Saturday, June 22, 2013

A Celebration of a Life

Entrance to Casa Bella
 As you would expect, as Mike was preparing for his journey, friends descended with some version of "anything you need." I took them up on it.

Neighbors Mike and Scott hitched up a trailer and drove to the lake where they loaded much of the hub's hand crafted furniture. They stored it in the garage, along with choice pieces from the house.

The cradle was Mike's first piece
Then, on Sunday morning they, along with my niece Britt, arranged it all in the foyer of Casa Bella, the banquet hall attached to Pastariffic, in Kokomo. This is, in our opinion, the finest restaurant in Kokomo. I arranged to hold a celebration after Mike's funeral.
photos and displays

Britt and Allyson had torn (their words) through the house, grabbing things: Mike's high school letter jacket, our wedding album, many other photos, mementos, and etc. to adorn the furniture display.
sideboard and chair

Monday, June 17 was a full day: greeting guests at 9; funeral at 10; burial around 11:30 and THEN, the Celebration of Life from 2 - 5...and that went on into the evening.

flowers and other pretties
 I've posted some photos for any of you who were not in attendance. I was flitting around a lot but when I caught my breath, I noticed that many people spent as much time admiring Mike's work as they did sampling all the goodies in the banquet room.

After the party, the same guys lugged everything back to our garage until they could replace the items. Today, Saturday, was that day.

So, my desk is back in its place upstairs and the gorgeous sideboard and chair are back in the cottage.
 Allyson and Zachary have returned to San Antonio. BTW: today is my son's 30 birthday. Where does the time go?

Mom and I have been playing. She has introduced me to her afternoon 'sipping wine' ritual. Mom will be 90 soon. Every time she mentions something that she eats (loves hot dogs) that might now be healthy, I come back with, "Mom. You're 90. You can do what you want; it's working for you!"

 On Tuesday, the Howard County Bar Association will honor the hub in the Circuit Court. I have asked our family friend, Lynn Reed, to escort my mom and me.

Then, Mom will be off to Florida, to rest up for our big celebration of her birthday in August.

And we'll keep you posted.

Thursday, June 20, 2013

Fits and Starts

When we started this blog, it was a method to organize our jumbled thoughts and then make them tangible. We then discovered that we had gained a following...many believers who began to pray for us.

In the first year, I authored the whole thing. Then, slowly, the hub would mention "something that would make a good blog topic." As I had my own things to do, I suggested that he take a crack at posting.

I created a monster, of course. First, he's a much better writer than I am. Second, where I wax preachy, he entertains with his lawyer stories, always a crowd pleaser. THEN, when some readers left comments, it became a competition (with him, at least) to see WHO got the MOST comments. He won. He reminded me of this on more than one occasion.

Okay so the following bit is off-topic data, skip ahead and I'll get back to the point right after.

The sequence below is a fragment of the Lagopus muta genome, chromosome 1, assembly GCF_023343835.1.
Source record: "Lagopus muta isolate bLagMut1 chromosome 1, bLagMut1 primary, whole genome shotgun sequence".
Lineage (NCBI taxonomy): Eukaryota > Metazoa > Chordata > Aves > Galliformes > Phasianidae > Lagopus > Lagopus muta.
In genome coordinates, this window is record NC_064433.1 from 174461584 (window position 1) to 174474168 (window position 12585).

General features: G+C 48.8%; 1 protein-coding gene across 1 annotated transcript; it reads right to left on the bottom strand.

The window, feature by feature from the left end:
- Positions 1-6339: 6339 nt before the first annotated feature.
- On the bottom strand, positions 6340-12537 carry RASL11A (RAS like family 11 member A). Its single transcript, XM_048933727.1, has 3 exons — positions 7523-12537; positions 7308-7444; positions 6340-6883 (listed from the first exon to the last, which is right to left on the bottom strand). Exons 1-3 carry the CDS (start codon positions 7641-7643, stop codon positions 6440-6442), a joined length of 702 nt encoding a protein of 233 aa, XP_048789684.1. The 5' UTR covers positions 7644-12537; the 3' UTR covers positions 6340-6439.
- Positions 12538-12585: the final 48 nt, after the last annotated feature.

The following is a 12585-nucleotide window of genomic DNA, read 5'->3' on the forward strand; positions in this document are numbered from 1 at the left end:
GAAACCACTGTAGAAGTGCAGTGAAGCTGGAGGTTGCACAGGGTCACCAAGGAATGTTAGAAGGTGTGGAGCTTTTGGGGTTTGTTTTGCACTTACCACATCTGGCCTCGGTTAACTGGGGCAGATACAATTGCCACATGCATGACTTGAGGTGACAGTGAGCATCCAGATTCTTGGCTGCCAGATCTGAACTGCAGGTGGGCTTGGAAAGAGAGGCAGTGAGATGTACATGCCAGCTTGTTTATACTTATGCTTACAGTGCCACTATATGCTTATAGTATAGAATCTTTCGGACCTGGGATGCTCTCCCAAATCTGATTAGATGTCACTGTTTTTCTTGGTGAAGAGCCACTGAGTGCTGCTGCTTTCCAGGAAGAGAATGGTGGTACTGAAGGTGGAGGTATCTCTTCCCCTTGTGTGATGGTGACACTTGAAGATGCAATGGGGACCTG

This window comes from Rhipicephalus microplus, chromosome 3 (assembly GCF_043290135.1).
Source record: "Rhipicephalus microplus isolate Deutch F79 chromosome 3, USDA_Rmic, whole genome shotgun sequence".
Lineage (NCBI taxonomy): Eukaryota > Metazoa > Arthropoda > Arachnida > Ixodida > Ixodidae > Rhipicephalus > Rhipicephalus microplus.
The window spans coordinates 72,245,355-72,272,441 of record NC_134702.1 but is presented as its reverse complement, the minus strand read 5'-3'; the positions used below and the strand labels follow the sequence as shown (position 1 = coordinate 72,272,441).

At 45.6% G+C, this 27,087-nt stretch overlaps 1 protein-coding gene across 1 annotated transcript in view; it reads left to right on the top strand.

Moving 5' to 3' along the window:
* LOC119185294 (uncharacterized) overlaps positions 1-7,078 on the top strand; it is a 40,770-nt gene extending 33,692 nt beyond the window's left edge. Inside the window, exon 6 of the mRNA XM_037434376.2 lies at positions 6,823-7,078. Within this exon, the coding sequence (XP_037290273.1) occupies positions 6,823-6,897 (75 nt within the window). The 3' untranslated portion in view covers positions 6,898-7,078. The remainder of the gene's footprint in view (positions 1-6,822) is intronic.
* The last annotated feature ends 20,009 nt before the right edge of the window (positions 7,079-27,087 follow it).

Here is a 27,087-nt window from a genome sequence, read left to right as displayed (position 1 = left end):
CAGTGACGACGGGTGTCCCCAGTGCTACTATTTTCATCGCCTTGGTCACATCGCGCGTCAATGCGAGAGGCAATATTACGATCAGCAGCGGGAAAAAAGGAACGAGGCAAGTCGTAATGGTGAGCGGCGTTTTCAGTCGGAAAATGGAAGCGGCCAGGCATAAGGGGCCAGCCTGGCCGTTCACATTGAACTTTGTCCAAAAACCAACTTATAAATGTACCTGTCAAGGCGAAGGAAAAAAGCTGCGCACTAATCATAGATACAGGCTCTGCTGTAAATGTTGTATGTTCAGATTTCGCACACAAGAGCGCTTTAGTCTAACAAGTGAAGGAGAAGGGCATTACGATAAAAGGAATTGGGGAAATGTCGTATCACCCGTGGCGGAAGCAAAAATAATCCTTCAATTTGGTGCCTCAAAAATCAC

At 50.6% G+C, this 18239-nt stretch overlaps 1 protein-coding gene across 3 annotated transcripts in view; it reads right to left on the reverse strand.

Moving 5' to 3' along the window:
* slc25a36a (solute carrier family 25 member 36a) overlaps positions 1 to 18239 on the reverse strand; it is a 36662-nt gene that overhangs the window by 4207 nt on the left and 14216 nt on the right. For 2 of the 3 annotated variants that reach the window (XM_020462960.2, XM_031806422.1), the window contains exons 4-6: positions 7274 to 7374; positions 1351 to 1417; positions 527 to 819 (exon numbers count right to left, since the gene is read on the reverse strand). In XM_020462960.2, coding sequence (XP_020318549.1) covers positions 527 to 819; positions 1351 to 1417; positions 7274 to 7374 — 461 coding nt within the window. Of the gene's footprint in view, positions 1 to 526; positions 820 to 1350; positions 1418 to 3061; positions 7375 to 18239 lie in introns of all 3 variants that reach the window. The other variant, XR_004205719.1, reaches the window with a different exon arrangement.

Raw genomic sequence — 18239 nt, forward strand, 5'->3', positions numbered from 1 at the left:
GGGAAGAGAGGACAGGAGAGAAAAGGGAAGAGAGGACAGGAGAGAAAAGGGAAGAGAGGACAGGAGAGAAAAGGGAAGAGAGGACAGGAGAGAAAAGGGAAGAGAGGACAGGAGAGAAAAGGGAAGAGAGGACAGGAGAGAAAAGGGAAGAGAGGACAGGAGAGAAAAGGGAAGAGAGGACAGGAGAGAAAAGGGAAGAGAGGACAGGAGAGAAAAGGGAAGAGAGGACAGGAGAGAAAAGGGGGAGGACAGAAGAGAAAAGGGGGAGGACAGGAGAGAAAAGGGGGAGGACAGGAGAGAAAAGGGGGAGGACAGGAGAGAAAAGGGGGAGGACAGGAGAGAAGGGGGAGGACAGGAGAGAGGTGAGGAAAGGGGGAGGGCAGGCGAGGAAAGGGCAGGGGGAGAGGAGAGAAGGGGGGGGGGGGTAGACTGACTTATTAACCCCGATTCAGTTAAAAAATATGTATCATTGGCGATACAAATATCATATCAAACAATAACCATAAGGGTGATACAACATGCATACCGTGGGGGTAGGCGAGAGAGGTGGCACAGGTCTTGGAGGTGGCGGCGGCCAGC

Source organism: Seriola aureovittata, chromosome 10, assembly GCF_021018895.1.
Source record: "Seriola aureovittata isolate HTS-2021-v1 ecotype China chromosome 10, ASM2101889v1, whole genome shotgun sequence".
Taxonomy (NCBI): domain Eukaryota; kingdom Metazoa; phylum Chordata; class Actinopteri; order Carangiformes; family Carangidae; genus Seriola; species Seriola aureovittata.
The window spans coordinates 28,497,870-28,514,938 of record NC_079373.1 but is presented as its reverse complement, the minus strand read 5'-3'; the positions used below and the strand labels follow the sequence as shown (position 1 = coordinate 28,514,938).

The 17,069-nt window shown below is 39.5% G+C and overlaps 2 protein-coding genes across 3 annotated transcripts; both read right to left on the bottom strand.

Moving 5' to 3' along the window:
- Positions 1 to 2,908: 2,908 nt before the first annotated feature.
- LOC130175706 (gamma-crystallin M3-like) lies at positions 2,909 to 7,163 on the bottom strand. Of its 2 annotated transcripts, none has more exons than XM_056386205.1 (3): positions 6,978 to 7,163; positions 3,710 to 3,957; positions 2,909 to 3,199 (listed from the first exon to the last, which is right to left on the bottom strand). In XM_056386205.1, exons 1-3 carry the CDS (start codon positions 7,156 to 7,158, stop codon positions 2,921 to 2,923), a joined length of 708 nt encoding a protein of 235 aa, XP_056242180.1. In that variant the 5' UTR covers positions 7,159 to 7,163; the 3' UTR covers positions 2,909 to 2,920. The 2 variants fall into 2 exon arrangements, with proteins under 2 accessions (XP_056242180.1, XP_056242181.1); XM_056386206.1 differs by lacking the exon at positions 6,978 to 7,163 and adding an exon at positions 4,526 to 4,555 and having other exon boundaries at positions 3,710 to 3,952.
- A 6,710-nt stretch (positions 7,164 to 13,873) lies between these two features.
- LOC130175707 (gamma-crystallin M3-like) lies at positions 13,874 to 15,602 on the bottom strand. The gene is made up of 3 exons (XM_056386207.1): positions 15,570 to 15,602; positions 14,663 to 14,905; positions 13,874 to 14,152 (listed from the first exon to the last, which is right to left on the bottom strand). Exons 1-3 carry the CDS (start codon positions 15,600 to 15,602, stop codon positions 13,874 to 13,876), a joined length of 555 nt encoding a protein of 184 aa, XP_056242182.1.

His blogging settled into a pattern. He would 'write a blog' in his head; then he would TELL me he had another blog ready to go; and he fired up his laptop, often typing up a first/only draft of a very good little post.

He never learned how to actually post; he had 'people' (me) to do that. So my task was to read it over, made a few suggestions and tweaks, and then post it.

As he had bookmarked the site (and quite the peacock he was about THAT), he checked and checked and announced when someone left a comment. Perhaps if I had told our readers this, they might have joined into the competition, offering compensation???

He was a good story teller....close friends says he was the best...but, English teacher that I am, I would find a few little things to fix in his draft.  I mean, how many VERYs does one need? And, occasionally, he would include a detail or two that, in retrospect, were not suitable.

Let me report that, if you commented on Mike's posts, you made him very very very happy.

In cleaning up around here, I found two starts that never ended up finished. I will post them here.

One from March 2012

I picked up a book at Books-a-million the other day titled something about the first five people you meet in Heaven (Assuming that is where you are going.  I suspect that the first five people you meet in Hell would also be interesting, but probably a whole lot more painful.)  I did not buy it, but the title got me to thinking.

Before going further I should warn you that I am a Believer.  As a person who holds that belief, I think there is a real Heaven, and Hell.  I know I will be in Heaven the minute I take my last breath.  How I know this can be the topic of another blog on another day.  I have read most of what the Bible has to say about Heaven.  Some of it I think I understand and some of it I wonder about.  For the purposes of this blog, what I think does not make much difference.

Since picking up that book, I have been thinking about who I would like to meet in Heaven.  Who I would like to have lunch or dinner with?  Who would I like to go on a walk with?  After all, I will have eternity to get it done and nobody’s social calendar can be that full, right?